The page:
Doubtless, it was this that led to Heinrich Himmler’s inquisitive visit to the Soviet Union. There, Brown shirt meeting Red, Himmler discovered in Stalin’s Purge a fetid alternative to the firing squad. In a rather crude way, Stalin had quietly perfected his ability to kill on a large scale. He did so in his gulag archipelagos with items that were considerably banal: vans, exhaust pipes, handcuffs, and poison. Like Francisco Goya laying eyes upon the work of Hieronymous Bosch, Himmler saw in the efforts of Stalin lurid inspiration. Today, the Russians use Novichok. Back then, it was mainly Carbon Monoxide. Himmler thought he could do one better. Under his aegis, Nazi scientists developed the cyanide-based compound, Zyklon B. Tested and approved (on humans, as you might well have guessed), Himmler ordered it shipped to Birkenau (the second of Auschwitz’s three compounds) and introduced it into the wallpaper, ceilings, and vents. Himmler’s innovation was a boon, and in a small way, German soldiers thanked him for their regained ability to rest at ease.
Additionally, on the point of logistics, the ghetto populations were swelling and something had to be done. One truly impactful uprising (that lasted for an entire month) was quite enough so far as the Einsatzgruppen, or the mobile killing police, was concerned. However violently and, ultimately, successfully repressed it was, German soldiers didn’t need the burden of having to prepare to squelch its sequel. One Warsaw uprising would suffice. Plans were re-thought, considerations made, and the tenants of the ghettoes were shipped quite literally like cattle to their new and final homes. The ghettoes were to be liquidated, and soon, so too would be their erstwhile inhabitants.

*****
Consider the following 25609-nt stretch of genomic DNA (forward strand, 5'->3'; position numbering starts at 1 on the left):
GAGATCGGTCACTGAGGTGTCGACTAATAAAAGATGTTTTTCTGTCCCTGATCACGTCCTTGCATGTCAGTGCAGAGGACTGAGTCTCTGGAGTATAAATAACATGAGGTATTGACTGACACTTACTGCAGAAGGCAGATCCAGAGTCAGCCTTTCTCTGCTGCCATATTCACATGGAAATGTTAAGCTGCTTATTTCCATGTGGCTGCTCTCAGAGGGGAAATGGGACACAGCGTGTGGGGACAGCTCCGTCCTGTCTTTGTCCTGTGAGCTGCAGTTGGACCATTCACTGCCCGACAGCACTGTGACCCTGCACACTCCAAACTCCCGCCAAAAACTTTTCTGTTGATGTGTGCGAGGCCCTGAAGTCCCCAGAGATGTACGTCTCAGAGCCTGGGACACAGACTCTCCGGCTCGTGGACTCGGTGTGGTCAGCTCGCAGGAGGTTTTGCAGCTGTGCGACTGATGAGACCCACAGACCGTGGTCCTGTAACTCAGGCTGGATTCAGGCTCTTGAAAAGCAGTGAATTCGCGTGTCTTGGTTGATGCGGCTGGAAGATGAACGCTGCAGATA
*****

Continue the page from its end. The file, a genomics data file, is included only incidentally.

They arrived like Dante to the gates, into which crudely was inscribed the sadistic phrase, “Arbeit Macht Frei”. This maniacal epigram, if we are to believe all accounts, was a product of Höss’s insistence, if not of his mind. It was perhaps a clever literary nod to Dante, on whose gates read the ominous line, “Lasciate ogne speranza, voi ch'intrate", or as we’ve come to know it, “Abandon all hope, ye who enter here”. The Italian poet’s fictive summarization of hell might’ve just as well applied to the hell on earth into which this new herd of Jewish captives were ushered. Women, children, the elderly, and the invalid were sent immediately to Birkenau, or Auschwitz-II (Auschwitz-III, much like its progenitor Auschwitz-I, would become an industrious, slave-driven outpost in which the IG Farben chemical company operated with a remarkably high profit margin and negligible labor costs).